The art and commerce of the blog
There was a great story in today’s New York Times about blogs and our fantasies for them. The dream of bloggers everywhere is that we will become well-known, if not famous, thanks to the effortless publication that is the blog. That we will be discovered, be invited to produce books for mass markets, make a living if not a fortune from these postings.
Turns out that most of us blog in obscurity, read mostly by family and friends, our efforts blooming unseen in the vasty darkness of the ‘net. And once we discover this fact, we give up. According to the Time, “In a 2008 study, Technorati estimated that since 2002, 133 million blogs were started. Of those, only 7.4 million have been updated in the last 120 days. The rest are essentially abandoned.”
I think people stop blogging because no one writes back. No one cares. It’s too sad.
But having written for newspaper and magazines, I’m sort of used to that deafening silence. Sure, I hoped that more people would post comments if only because it’s so easy to do. No paper. No postage.
But the experience of print is instructive. If I received a single letter to a column published in the Boston Globe Sunday Magazine (in the days when it was read by millions rather than tens of dozens of New Englanders)I was thrilled. If one person was moved to pick up a pen, that meant there were others who thought about doing the same. After all, I am just as guilty as the next browser of not taking the 60 seconds to thank a favorite author, applaud a great singer, or say hey to fellow bloggers, whose words I follow. (Yes,that’s you, Dr. Paley.)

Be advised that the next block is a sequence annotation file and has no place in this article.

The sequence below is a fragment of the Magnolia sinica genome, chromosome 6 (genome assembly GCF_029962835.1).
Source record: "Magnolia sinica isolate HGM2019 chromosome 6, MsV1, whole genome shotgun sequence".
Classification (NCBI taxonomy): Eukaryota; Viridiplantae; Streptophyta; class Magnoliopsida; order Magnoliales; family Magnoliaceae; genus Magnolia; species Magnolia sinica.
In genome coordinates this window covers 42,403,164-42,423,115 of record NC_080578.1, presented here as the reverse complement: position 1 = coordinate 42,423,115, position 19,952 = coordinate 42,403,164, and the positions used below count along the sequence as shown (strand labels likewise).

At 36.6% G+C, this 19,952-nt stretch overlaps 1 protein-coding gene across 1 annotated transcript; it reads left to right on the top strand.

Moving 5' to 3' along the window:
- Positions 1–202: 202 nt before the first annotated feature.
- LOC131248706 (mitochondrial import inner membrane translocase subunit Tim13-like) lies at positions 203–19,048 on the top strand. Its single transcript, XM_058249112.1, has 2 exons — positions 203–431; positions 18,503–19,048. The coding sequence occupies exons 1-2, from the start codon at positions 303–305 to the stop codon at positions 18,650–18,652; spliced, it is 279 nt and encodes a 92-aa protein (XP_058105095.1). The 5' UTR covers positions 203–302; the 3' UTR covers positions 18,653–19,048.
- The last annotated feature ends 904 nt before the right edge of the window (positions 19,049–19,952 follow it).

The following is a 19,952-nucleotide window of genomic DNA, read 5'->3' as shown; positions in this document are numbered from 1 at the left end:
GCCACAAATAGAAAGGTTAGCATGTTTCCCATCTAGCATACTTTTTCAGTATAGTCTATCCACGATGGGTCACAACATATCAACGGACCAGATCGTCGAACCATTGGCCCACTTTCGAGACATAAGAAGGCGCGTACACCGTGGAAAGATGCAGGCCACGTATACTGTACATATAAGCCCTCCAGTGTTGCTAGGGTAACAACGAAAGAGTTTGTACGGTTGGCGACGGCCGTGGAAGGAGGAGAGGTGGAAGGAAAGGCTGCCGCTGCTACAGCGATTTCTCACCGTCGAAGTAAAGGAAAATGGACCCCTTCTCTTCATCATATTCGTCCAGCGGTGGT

That’s one reason I enjoy leaving comments for people who write something that really impacts me.
Not sure I ever picked up a pen in the “old” days, though. 😉
I’ve almost given up on my blogger fame dream… but my blog is still limping along. 🙂 One of the main reasons I’ve kept it going is because I’ve made ‘friends’ through blogging (we’ve even exchanged real life letters!) and if I let blogging go I might lose those ‘friends’. That would be a shame. However, I have become lazy with commenting… I cruise around in bloglines, and clicking the button to go to the blog post is almost too much effort. Thanks for dragging from my malaise!
(Hmmm, how does it work when you are already famous and blog???) 😉
Hi Anita – how did you know this is just what I needed to hear today? 🙂 I, too, am guilty of browsing and reading – I’ve tried a new strategy of picking 5-8 blogs I really love and reading them often and commenting when I have something relevant to say. But on the writing side…it can often be a little tough when we take time to write something and we’re not sure if no one read it or no one liked it…but I guess that’s all part of the writing world (books, newspapers, blogs, etc.) It’s been a great learning process – and thank you for putting it into perspective here for me.